How to Choose the RIGHT Fly Rod for Trout

May 5, 2020

In a world that is flooded with hundreds of fly rods, choosing your first fly rod or you next fly rod is a daunting task.  There are so many choices!  Let's make the right one together.  Choosing the RIGHT fly rod for trout.

The Starting Point

We like to ask customers, "Where are you planning to fish?".  This should be the exclusive starting point for selecting a fly rod.   It helps you narrow down the proper rod weight, length, and action before you begin to entertain discussions on brand or cost.  

How much should you spend?

We address this at the end of this week's video, but we'll be the first to tell you that don't NEED a $1,000 rod to be or become a great fly caster.  You may eventually want one, but there are other investments you need to make if you want to become a successful angler.  Like a good fly selection and gas money. 

Buy the best rod you can afford so you don't regret it. Nobody needs more junk.  Fine rods offer a level of performance that seems to defy physics, BUT it takes most casters a long time before they can outperform their equipment.  Be realistic and don't spend so much on the rod you fall short on critical investments like quality flies, leader, and waders.  The best rod and a crappy fly won't do you much good.

Selection Guide for Standard Trout Rods:

This is covered in extensively in the video, but here is a guide that covers what we consider "all around trout rods". It excludes specialty rods like Euro nymphing and two-handed rods.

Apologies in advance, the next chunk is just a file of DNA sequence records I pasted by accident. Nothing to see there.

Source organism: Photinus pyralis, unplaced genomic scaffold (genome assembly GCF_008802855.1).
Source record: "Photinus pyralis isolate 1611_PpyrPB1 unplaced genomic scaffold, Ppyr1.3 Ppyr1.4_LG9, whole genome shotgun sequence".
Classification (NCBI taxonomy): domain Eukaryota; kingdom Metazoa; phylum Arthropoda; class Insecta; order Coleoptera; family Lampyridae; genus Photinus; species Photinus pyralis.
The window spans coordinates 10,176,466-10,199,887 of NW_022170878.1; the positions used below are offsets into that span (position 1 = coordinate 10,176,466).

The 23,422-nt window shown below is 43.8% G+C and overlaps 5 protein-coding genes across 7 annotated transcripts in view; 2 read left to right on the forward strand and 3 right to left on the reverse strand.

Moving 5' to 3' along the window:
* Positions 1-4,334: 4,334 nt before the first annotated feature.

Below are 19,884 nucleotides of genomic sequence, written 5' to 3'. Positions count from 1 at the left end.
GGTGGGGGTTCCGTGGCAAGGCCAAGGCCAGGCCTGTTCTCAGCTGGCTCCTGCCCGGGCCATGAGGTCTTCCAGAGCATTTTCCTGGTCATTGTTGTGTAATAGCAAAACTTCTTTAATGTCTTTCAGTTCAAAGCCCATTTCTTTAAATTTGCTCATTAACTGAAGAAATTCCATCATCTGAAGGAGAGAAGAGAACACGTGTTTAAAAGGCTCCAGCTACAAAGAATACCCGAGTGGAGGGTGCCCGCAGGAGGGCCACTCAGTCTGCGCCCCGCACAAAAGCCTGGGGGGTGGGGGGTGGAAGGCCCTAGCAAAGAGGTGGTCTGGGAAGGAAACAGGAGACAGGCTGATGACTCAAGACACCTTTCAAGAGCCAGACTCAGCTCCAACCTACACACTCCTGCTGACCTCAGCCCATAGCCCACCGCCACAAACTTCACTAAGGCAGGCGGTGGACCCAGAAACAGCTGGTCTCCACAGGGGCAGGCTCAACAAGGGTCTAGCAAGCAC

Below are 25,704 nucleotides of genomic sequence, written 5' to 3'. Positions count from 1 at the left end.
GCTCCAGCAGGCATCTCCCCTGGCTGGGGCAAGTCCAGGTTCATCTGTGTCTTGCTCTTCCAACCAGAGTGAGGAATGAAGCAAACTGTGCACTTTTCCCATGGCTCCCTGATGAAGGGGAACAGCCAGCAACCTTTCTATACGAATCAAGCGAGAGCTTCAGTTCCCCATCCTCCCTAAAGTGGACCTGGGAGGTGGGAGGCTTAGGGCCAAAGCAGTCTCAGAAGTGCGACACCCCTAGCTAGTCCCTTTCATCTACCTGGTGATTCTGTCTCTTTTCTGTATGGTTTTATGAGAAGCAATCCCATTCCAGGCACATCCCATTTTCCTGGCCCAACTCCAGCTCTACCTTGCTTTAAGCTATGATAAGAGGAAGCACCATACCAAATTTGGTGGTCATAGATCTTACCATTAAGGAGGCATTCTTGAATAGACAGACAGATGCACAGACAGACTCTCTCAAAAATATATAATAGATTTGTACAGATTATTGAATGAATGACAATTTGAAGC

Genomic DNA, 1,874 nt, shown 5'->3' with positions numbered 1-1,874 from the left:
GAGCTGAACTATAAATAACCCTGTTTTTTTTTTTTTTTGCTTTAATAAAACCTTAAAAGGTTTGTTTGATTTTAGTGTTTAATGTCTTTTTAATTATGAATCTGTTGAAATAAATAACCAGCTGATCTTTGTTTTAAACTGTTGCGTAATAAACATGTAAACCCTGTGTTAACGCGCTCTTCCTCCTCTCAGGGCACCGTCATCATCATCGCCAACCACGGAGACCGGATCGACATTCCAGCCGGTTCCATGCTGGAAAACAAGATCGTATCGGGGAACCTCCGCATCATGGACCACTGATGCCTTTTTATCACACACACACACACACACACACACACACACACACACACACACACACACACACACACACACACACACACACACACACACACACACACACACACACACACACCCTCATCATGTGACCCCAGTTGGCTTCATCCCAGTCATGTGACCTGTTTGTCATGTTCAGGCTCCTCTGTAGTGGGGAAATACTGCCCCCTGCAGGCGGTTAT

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  • 0 - 2 Weight 6' - 7'6" - Small brushed in creeks, dry flies exclusively. Trout 4-10" average.  
  • 3- 4 Weight 7' - 8' - Small to mid sized creeks with some brush/cover using dry flies most of the time, trout 8 - 14" average.  
  • 3 - 4 Weight 8'6" - 9' -Mid sized to large streams where distance casting and presentations become more critical.  Trout 10" - 18"+ are no problem.  Light lines set the fly down soft, and on large rivers most anglers prefer a 3-4 weight rod for their dry fly fishing.  A 9' 4 weight in fast action will nymph great with typical beadhead nymphs.
  • 5 Weight 8'6" - 9' - This is the "Western Workhorse".  The 8'6" rod is best for putting hoppers and dry flies under cover like cutbanks and trees.  It will offer better control at close range. The 9' rod will be a superior nymphing/streamer rod as well as good lake rod.
  • 6 Weight - 9' - 9'6" - Streamer stick.  These rods are built for throwing weighted flies, sink tips, and large dry/dropper nymph combinations.  A #6 will tend to lack feel and control at close range.
  • 7 Weight 9' - 9'6" - These rods are built for throwing large streamers for large trout.  They are commonly used in Alaska, Russia, Chile, or other destinations where trout range 18" - 24"+  They will lack short game control typically, but offer the angler greater range especially when casting weighted or wind resistant flies.

Beginner's Fly Rod Outfits


Trout Fishing Setups


  1. What is the deal?Fishing has been back for over a week and you still don't have a report up?!